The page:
vOS is a C++ library for providing common and simple functionality, and is released under the LGPL.
While writing the vGUI library, I found myself adding some modules that were necessary for supporting multiple platforms, but which were not really related to writing GUI-based applications.
I wanted to keep the library as clean as possible, so I separated these lower-level functions out into another library, which I called vOS, which is short for 'Virtual Operating System'.
vOS can be used on its own to write portable command-line programs, or used with another library such as vGUI to write GUI-based programs.
vOS essentially serves to standardise on certain common low-level constructs which are either handled differently on different platforms, or which are handled in the same way, but where I found the standard API for doing so annoying. For example, it always annoys me that the standard C function call fopen() opens files in 'text mode' by default, and does CR/LF translation. I have so far been caught out 3 times by this idiosyncrasy while dealing with binary data files in my programming career - therefore my File class always opens files in binary mode by default - you have to ask for special text processing features when you open the file.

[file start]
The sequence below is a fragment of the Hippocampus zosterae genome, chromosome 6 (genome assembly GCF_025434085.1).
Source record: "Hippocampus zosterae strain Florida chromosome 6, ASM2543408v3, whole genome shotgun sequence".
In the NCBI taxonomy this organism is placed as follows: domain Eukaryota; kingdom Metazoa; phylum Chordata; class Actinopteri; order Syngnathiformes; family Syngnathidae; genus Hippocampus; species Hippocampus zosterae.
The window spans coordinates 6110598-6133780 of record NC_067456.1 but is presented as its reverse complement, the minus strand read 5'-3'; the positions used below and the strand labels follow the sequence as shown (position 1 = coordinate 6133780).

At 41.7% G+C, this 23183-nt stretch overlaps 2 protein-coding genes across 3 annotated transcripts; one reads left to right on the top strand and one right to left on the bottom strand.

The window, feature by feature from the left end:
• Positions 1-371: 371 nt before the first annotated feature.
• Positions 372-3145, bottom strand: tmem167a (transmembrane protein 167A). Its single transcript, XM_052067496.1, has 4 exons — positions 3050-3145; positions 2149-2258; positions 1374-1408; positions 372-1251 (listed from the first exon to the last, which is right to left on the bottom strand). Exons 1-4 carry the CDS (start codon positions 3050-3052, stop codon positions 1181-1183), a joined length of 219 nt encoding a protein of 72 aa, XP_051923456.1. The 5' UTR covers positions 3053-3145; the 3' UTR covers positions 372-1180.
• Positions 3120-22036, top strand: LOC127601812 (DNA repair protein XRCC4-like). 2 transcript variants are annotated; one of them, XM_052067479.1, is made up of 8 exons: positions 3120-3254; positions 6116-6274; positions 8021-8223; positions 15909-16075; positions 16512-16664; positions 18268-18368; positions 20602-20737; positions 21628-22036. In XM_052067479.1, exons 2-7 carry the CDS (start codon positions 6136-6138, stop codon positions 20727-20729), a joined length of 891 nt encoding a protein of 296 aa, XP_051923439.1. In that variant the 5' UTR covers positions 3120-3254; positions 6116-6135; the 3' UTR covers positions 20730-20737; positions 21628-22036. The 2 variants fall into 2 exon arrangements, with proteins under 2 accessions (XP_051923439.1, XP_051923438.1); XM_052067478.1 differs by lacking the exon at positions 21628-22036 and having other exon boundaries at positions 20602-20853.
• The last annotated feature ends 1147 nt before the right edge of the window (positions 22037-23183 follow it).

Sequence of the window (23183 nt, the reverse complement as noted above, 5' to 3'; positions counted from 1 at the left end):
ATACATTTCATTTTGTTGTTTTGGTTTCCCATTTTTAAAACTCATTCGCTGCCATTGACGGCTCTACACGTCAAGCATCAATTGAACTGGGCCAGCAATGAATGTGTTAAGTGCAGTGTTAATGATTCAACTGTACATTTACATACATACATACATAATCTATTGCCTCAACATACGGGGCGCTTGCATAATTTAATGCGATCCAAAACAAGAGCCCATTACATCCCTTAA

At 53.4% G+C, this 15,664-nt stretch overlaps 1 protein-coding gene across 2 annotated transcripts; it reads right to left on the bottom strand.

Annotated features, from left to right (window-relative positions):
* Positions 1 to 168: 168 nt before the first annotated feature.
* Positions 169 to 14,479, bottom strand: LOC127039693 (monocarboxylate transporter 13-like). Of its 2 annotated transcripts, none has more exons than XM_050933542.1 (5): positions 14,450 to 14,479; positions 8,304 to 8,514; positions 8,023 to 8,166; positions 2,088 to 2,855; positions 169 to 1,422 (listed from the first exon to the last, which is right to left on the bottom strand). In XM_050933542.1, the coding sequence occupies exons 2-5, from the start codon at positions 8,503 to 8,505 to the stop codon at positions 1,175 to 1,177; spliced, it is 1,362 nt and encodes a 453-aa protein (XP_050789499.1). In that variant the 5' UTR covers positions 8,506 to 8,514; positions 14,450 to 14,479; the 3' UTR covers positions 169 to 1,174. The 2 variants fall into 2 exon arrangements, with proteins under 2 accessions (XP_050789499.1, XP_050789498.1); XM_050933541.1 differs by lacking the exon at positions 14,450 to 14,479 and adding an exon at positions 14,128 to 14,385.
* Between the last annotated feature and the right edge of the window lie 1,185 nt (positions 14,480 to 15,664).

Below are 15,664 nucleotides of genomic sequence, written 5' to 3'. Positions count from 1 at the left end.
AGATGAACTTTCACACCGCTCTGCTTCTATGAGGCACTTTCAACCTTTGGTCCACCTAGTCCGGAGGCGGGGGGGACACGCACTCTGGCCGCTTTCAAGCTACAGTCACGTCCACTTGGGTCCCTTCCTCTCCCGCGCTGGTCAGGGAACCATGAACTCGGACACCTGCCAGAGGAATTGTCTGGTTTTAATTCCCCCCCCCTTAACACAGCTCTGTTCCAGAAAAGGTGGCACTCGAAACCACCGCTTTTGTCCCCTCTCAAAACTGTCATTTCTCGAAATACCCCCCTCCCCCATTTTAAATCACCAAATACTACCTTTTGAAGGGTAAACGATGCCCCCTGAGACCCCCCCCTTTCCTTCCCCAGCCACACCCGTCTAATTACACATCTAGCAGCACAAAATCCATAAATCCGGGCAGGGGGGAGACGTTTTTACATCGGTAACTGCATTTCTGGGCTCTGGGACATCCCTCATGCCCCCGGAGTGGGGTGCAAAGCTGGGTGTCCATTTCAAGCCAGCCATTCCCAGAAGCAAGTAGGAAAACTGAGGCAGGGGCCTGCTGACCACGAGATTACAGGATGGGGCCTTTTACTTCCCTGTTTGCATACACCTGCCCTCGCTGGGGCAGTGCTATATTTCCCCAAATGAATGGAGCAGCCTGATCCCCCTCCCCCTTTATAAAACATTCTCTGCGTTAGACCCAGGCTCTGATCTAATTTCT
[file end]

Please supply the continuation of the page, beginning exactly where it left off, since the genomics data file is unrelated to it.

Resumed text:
As a quick overview, here are the facilities that vOS provides:
Obviously some of this functionality is not strictly necessary in a portability layer, but is just in there as I didn't have anywhere else to put it at the time, so I just put it in vOS. An example of this is the ZIP file support, which is actually almost 100% portable, as it just uses the vOS File handling classes and Endian macros to do all the work.
Yes, vOS has its own String class. I really wanted to just use the standard
C++ string class, but it has an API from hell, and is cumbersome to use - or at
least it was when I tried to use it. It's a bit too STL'd up for my liking, with
its reliance on iterator semantics, which makes a string processing code hard
to read (in my opinion). Also, the standard string class is quite minimal, and
I think that a string class is one of the few classes that should really have a
'kitchen-sink' interface, so you don't have to keep writing your own little
extra string functions.
Copyright: Tim Browse, 2002
Installation: See the Library page.
Version 1.02 - 03/08/2002
Version 1.01 - 03/08/2002
Version 1.00 - 14/07/2002